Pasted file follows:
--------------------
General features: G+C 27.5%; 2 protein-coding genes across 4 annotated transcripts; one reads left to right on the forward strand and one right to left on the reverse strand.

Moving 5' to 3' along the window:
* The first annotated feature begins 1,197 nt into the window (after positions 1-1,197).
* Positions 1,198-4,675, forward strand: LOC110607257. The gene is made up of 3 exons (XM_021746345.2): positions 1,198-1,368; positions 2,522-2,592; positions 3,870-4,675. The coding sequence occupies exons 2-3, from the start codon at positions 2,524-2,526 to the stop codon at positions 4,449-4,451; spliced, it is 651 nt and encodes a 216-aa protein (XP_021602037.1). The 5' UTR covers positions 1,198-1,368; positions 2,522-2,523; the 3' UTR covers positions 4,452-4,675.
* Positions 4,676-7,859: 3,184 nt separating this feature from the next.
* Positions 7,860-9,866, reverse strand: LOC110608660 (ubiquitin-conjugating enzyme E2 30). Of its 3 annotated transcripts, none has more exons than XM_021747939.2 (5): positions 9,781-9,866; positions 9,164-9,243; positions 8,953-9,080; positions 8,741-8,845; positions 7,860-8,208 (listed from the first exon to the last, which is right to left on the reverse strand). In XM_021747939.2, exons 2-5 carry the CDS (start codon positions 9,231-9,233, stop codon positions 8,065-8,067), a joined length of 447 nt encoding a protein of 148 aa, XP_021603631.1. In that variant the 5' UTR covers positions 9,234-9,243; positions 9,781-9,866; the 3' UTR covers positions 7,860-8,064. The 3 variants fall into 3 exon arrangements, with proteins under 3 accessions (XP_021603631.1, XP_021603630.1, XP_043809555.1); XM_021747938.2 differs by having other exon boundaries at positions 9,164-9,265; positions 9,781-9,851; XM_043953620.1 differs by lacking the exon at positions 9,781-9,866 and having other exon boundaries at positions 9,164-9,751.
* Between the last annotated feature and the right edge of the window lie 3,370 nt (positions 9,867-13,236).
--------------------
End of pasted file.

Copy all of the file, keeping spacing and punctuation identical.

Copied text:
General features: G+C 27.5%; 2 protein-coding genes across 4 annotated transcripts; one reads left to right on the forward strand and one right to left on the reverse strand.

Moving 5' to 3' along the window:
* The first annotated feature begins 1,197 nt into the window (after positions 1-1,197).
* Positions 1,198-4,675, forward strand: LOC110607257. The gene is made up of 3 exons (XM_021746345.2): positions 1,198-1,368; positions 2,522-2,592; positions 3,870-4,675. The coding sequence occupies exons 2-3, from the start codon at positions 2,524-2,526 to the stop codon at positions 4,449-4,451; spliced, it is 651 nt and encodes a 216-aa protein (XP_021602037.1). The 5' UTR covers positions 1,198-1,368; positions 2,522-2,523; the 3' UTR covers positions 4,452-4,675.
* Positions 4,676-7,859: 3,184 nt separating this feature from the next.
* Positions 7,860-9,866, reverse strand: LOC110608660 (ubiquitin-conjugating enzyme E2 30). Of its 3 annotated transcripts, none has more exons than XM_021747939.2 (5): positions 9,781-9,866; positions 9,164-9,243; positions 8,953-9,080; positions 8,741-8,845; positions 7,860-8,208 (listed from the first exon to the last, which is right to left on the reverse strand). In XM_021747939.2, exons 2-5 carry the CDS (start codon positions 9,231-9,233, stop codon positions 8,065-8,067), a joined length of 447 nt encoding a protein of 148 aa, XP_021603631.1. In that variant the 5' UTR covers positions 9,234-9,243; positions 9,781-9,866; the 3' UTR covers positions 7,860-8,064. The 3 variants fall into 3 exon arrangements, with proteins under 3 accessions (XP_021603631.1, XP_021603630.1, XP_043809555.1); XM_021747938.2 differs by having other exon boundaries at positions 9,164-9,265; positions 9,781-9,851; XM_043953620.1 differs by lacking the exon at positions 9,781-9,866 and having other exon boundaries at positions 9,164-9,751.
* Between the last annotated feature and the right edge of the window lie 3,370 nt (positions 9,867-13,236).